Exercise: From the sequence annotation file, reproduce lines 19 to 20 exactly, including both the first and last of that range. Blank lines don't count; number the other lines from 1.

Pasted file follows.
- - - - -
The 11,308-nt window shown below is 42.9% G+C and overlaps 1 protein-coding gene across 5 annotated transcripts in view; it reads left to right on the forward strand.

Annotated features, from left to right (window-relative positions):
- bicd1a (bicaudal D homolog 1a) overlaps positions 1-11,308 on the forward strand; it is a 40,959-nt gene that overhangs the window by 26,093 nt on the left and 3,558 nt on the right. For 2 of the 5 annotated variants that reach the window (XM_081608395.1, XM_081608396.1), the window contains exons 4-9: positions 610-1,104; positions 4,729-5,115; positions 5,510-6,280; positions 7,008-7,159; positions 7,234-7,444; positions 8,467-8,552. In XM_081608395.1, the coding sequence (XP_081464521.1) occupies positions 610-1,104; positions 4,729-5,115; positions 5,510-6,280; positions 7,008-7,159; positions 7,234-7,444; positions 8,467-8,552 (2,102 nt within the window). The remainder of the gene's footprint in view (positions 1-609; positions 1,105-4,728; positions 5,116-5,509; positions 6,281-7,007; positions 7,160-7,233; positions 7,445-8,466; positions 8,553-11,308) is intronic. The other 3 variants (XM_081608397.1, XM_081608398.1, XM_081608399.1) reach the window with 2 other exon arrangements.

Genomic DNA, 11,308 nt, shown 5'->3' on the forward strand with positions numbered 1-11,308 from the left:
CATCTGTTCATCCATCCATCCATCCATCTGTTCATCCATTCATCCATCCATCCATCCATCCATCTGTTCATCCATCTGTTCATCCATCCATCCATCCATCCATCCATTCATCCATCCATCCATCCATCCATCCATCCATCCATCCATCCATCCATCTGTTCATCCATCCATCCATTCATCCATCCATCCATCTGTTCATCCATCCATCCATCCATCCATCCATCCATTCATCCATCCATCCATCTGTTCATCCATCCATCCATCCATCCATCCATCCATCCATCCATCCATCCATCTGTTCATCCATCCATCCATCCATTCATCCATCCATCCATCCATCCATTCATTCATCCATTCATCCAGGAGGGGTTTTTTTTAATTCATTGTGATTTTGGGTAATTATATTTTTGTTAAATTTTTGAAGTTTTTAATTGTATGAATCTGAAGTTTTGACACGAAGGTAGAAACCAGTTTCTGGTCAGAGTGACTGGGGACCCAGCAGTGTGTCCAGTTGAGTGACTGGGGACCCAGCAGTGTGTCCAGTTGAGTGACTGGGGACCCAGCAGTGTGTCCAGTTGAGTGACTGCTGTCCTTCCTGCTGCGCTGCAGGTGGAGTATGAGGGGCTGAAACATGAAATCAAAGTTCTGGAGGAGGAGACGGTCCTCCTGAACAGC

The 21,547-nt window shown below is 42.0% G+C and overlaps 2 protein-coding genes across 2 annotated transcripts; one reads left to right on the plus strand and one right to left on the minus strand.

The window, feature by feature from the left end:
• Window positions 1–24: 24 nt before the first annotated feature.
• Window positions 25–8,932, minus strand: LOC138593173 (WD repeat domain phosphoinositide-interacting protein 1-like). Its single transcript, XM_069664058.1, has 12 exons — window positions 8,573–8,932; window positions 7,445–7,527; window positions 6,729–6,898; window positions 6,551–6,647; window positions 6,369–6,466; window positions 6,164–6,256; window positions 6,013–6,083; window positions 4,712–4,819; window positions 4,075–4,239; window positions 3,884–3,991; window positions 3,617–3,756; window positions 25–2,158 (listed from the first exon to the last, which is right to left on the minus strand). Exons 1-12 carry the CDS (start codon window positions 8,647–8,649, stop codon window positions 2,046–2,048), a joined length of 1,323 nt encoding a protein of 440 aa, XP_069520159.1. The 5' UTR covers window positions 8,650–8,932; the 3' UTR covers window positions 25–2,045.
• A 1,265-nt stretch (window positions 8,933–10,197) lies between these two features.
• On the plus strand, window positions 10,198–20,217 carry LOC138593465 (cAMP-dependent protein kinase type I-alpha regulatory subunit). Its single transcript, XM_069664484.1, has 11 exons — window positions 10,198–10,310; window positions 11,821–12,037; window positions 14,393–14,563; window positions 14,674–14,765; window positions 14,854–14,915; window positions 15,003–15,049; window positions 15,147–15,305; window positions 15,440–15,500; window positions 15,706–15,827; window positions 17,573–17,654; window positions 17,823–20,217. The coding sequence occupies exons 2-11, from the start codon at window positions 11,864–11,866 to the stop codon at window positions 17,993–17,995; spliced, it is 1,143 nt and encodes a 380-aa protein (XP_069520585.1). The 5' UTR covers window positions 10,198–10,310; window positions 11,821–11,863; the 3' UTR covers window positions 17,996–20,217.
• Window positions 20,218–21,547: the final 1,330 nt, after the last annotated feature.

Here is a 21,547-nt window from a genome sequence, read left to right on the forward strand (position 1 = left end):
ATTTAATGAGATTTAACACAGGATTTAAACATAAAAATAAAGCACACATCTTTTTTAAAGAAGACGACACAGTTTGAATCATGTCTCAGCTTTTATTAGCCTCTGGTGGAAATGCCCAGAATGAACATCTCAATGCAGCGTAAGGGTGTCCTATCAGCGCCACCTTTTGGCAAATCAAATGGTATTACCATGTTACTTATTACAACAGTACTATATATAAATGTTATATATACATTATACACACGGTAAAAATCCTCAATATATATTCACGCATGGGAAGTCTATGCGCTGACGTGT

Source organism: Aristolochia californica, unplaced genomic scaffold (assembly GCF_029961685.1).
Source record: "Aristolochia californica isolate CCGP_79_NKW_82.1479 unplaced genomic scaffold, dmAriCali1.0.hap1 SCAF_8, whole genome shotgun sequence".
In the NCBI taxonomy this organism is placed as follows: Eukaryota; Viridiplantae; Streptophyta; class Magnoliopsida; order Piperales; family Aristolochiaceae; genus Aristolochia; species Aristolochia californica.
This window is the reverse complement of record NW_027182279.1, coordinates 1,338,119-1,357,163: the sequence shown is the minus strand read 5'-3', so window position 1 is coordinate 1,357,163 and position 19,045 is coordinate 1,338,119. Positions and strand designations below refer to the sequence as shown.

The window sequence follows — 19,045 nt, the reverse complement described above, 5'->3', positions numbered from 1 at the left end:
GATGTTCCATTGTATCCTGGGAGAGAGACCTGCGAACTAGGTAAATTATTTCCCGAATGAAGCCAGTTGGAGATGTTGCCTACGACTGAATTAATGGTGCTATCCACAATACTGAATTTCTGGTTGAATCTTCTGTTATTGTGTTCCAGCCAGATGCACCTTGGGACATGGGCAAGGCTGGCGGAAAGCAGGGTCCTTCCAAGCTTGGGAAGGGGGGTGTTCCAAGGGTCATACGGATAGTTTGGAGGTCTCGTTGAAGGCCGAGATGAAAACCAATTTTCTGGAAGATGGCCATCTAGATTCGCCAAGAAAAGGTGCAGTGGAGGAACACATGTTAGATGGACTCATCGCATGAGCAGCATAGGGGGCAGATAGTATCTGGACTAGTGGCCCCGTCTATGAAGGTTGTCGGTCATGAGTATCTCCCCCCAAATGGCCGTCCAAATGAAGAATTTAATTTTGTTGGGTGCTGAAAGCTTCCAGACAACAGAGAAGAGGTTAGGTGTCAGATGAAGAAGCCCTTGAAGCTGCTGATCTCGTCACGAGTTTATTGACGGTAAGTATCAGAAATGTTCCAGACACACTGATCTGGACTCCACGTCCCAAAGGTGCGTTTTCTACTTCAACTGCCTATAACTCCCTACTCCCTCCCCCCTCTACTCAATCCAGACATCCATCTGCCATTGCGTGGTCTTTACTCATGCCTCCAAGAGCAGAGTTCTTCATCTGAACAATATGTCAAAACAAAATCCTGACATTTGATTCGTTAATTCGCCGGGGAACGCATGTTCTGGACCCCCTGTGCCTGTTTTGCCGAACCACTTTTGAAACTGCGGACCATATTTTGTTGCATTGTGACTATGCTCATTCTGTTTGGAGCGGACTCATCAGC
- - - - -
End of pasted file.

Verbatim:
The window sequence follows — 19,045 nt, the reverse complement described above, 5'->3', positions numbered from 1 at the left end:
GATGTTCCATTGTATCCTGGGAGAGAGACCTGCGAACTAGGTAAATTATTTCCCGAATGAAGCCAGTTGGAGATGTTGCCTACGACTGAATTAATGGTGCTATCCACAATACTGAATTTCTGGTTGAATCTTCTGTTATTGTGTTCCAGCCAGATGCACCTTGGGACATGGGCAAGGCTGGCGGAAAGCAGGGTCCTTCCAAGCTTGGGAAGGGGGGTGTTCCAAGGGTCATACGGATAGTTTGGAGGTCTCGTTGAAGGCCGAGATGAAAACCAATTTTCTGGAAGATGGCCATCTAGATTCGCCAAGAAAAGGTGCAGTGGAGGAACACATGTTAGATGGACTCATCGCATGAGCAGCATAGGGGGCAGATAGTATCTGGACTAGTGGCCCCGTCTATGAAGGTTGTCGGTCATGAGTATCTCCCCCCAAATGGCCGTCCAAATGAAGAATTTAATTTTGTTGGGTGCTGAAAGCTTCCAGACAACAGAGAAGAGGTTAGGTGTCAGATGAAGAAGCCCTTGAAGCTGCTGATCTCGTCACGAGTTTATTGACGGTAAGTATCAGAAATGTTCCAGACACACTGATCTGGACTCCACGTCCCAAAGGTGCGTTTTCTACTTCAACTGCCTATAACTCCCTACTCCCTCCCCCCTCTACTCAATCCAGACATCCATCTGCCATTGCGTGGTCTTTACTCATGCCTCCAAGAGCAGAGTTCTTCATCTGAACAATATGTCAAAACAAAATCCTGACATTTGATTCGTTAATTCGCCGGGGAACGCATGTTCTGGACCCCCTGTGCCTGTTTTGCCGAACCACTTTTGAAACTGCGGACCATATTTTGTTGCATTGTGACTATGCTCATTCTGTTTGGAGCGGACTCATCAGC